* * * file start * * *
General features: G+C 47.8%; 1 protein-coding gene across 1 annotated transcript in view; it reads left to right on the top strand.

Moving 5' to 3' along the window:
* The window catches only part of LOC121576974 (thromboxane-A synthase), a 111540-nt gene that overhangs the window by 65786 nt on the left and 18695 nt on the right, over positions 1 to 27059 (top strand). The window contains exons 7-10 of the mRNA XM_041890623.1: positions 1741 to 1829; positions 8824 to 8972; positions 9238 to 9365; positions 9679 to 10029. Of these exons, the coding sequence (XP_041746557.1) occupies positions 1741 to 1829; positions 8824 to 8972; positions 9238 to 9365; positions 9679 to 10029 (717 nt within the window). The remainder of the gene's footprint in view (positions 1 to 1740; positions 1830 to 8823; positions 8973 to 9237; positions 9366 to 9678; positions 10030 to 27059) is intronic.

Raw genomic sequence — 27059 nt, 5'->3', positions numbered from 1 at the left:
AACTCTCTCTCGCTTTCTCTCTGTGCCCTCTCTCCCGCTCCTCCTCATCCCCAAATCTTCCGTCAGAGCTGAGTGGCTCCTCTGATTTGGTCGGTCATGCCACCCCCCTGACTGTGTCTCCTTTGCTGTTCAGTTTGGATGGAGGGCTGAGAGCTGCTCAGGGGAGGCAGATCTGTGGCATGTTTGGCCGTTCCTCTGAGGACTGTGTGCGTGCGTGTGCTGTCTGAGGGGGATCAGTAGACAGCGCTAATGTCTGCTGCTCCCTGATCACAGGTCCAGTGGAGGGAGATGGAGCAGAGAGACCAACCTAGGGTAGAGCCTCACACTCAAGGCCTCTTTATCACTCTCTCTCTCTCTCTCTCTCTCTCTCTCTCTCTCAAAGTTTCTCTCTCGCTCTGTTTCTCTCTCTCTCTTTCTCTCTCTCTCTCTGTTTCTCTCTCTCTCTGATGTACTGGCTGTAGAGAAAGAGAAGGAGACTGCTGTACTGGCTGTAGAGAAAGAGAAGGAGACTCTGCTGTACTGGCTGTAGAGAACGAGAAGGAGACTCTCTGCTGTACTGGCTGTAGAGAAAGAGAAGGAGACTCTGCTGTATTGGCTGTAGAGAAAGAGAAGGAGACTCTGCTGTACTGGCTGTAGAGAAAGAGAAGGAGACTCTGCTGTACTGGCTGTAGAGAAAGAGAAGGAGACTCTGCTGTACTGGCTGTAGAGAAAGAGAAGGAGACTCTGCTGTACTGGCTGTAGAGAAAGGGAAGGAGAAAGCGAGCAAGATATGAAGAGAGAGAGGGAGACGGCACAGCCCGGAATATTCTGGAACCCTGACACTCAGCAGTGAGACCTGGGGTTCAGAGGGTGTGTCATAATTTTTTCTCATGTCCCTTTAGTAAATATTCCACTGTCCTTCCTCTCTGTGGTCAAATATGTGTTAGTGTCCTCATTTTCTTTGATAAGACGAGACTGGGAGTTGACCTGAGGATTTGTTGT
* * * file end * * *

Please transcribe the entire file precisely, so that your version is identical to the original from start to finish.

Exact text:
General features: G+C 47.8%; 1 protein-coding gene across 1 annotated transcript in view; it reads left to right on the top strand.

Moving 5' to 3' along the window:
* The window catches only part of LOC121576974 (thromboxane-A synthase), a 111540-nt gene that overhangs the window by 65786 nt on the left and 18695 nt on the right, over positions 1 to 27059 (top strand). The window contains exons 7-10 of the mRNA XM_041890623.1: positions 1741 to 1829; positions 8824 to 8972; positions 9238 to 9365; positions 9679 to 10029. Of these exons, the coding sequence (XP_041746557.1) occupies positions 1741 to 1829; positions 8824 to 8972; positions 9238 to 9365; positions 9679 to 10029 (717 nt within the window). The remainder of the gene's footprint in view (positions 1 to 1740; positions 1830 to 8823; positions 8973 to 9237; positions 9366 to 9678; positions 10030 to 27059) is intronic.

Raw genomic sequence — 27059 nt, 5'->3', positions numbered from 1 at the left:
AACTCTCTCTCGCTTTCTCTCTGTGCCCTCTCTCCCGCTCCTCCTCATCCCCAAATCTTCCGTCAGAGCTGAGTGGCTCCTCTGATTTGGTCGGTCATGCCACCCCCCTGACTGTGTCTCCTTTGCTGTTCAGTTTGGATGGAGGGCTGAGAGCTGCTCAGGGGAGGCAGATCTGTGGCATGTTTGGCCGTTCCTCTGAGGACTGTGTGCGTGCGTGTGCTGTCTGAGGGGGATCAGTAGACAGCGCTAATGTCTGCTGCTCCCTGATCACAGGTCCAGTGGAGGGAGATGGAGCAGAGAGACCAACCTAGGGTAGAGCCTCACACTCAAGGCCTCTTTATCACTCTCTCTCTCTCTCTCTCTCTCTCTCTCTCTCTCAAAGTTTCTCTCTCGCTCTGTTTCTCTCTCTCTCTTTCTCTCTCTCTCTCTGTTTCTCTCTCTCTCTGATGTACTGGCTGTAGAGAAAGAGAAGGAGACTGCTGTACTGGCTGTAGAGAAAGAGAAGGAGACTCTGCTGTACTGGCTGTAGAGAACGAGAAGGAGACTCTCTGCTGTACTGGCTGTAGAGAAAGAGAAGGAGACTCTGCTGTATTGGCTGTAGAGAAAGAGAAGGAGACTCTGCTGTACTGGCTGTAGAGAAAGAGAAGGAGACTCTGCTGTACTGGCTGTAGAGAAAGAGAAGGAGACTCTGCTGTACTGGCTGTAGAGAAAGAGAAGGAGACTCTGCTGTACTGGCTGTAGAGAAAGGGAAGGAGAAAGCGAGCAAGATATGAAGAGAGAGAGGGAGACGGCACAGCCCGGAATATTCTGGAACCCTGACACTCAGCAGTGAGACCTGGGGTTCAGAGGGTGTGTCATAATTTTTTCTCATGTCCCTTTAGTAAATATTCCACTGTCCTTCCTCTCTGTGGTCAAATATGTGTTAGTGTCCTCATTTTCTTTGATAAGACGAGACTGGGAGTTGACCTGAGGATTTGTTGT